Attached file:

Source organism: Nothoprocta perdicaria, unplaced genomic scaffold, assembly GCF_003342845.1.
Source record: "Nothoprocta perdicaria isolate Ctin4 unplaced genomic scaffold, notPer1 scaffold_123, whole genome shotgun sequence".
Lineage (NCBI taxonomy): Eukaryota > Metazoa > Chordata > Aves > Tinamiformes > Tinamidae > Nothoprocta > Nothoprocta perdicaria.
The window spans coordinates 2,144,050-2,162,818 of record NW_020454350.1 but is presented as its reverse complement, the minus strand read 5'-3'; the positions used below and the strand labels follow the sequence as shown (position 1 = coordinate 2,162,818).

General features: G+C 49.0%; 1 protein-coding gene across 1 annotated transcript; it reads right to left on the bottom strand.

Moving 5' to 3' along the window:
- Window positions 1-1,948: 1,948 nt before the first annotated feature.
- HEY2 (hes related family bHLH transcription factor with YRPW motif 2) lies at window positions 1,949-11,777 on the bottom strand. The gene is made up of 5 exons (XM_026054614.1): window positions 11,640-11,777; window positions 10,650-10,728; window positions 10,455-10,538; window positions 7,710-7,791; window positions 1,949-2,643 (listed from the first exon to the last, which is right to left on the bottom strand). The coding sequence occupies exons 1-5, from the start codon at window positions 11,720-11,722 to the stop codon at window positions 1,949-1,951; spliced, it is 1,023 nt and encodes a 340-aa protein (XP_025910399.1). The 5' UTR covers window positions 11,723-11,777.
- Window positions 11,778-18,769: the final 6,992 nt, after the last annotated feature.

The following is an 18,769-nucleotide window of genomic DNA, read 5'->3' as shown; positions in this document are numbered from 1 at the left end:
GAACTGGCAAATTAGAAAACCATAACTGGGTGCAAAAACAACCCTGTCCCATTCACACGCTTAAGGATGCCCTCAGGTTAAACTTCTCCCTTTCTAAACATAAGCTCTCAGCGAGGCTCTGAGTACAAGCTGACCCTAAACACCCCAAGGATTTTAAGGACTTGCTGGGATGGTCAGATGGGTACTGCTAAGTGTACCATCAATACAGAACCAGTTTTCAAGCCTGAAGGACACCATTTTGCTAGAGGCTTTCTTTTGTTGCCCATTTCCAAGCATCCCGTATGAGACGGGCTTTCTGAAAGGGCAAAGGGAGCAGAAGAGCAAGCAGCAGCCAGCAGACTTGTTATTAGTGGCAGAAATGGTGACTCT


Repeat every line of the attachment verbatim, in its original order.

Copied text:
Source organism: Nothoprocta perdicaria, unplaced genomic scaffold, assembly GCF_003342845.1.
Source record: "Nothoprocta perdicaria isolate Ctin4 unplaced genomic scaffold, notPer1 scaffold_123, whole genome shotgun sequence".
Lineage (NCBI taxonomy): Eukaryota > Metazoa > Chordata > Aves > Tinamiformes > Tinamidae > Nothoprocta > Nothoprocta perdicaria.
The window spans coordinates 2,144,050-2,162,818 of record NW_020454350.1 but is presented as its reverse complement, the minus strand read 5'-3'; the positions used below and the strand labels follow the sequence as shown (position 1 = coordinate 2,162,818).

General features: G+C 49.0%; 1 protein-coding gene across 1 annotated transcript; it reads right to left on the bottom strand.

Moving 5' to 3' along the window:
- Window positions 1-1,948: 1,948 nt before the first annotated feature.
- HEY2 (hes related family bHLH transcription factor with YRPW motif 2) lies at window positions 1,949-11,777 on the bottom strand. The gene is made up of 5 exons (XM_026054614.1): window positions 11,640-11,777; window positions 10,650-10,728; window positions 10,455-10,538; window positions 7,710-7,791; window positions 1,949-2,643 (listed from the first exon to the last, which is right to left on the bottom strand). The coding sequence occupies exons 1-5, from the start codon at window positions 11,720-11,722 to the stop codon at window positions 1,949-1,951; spliced, it is 1,023 nt and encodes a 340-aa protein (XP_025910399.1). The 5' UTR covers window positions 11,723-11,777.
- Window positions 11,778-18,769: the final 6,992 nt, after the last annotated feature.

The following is an 18,769-nucleotide window of genomic DNA, read 5'->3' as shown; positions in this document are numbered from 1 at the left end:
GAACTGGCAAATTAGAAAACCATAACTGGGTGCAAAAACAACCCTGTCCCATTCACACGCTTAAGGATGCCCTCAGGTTAAACTTCTCCCTTTCTAAACATAAGCTCTCAGCGAGGCTCTGAGTACAAGCTGACCCTAAACACCCCAAGGATTTTAAGGACTTGCTGGGATGGTCAGATGGGTACTGCTAAGTGTACCATCAATACAGAACCAGTTTTCAAGCCTGAAGGACACCATTTTGCTAGAGGCTTTCTTTTGTTGCCCATTTCCAAGCATCCCGTATGAGACGGGCTTTCTGAAAGGGCAAAGGGAGCAGAAGAGCAAGCAGCAGCCAGCAGACTTGTTATTAGTGGCAGAAATGGTGACTCT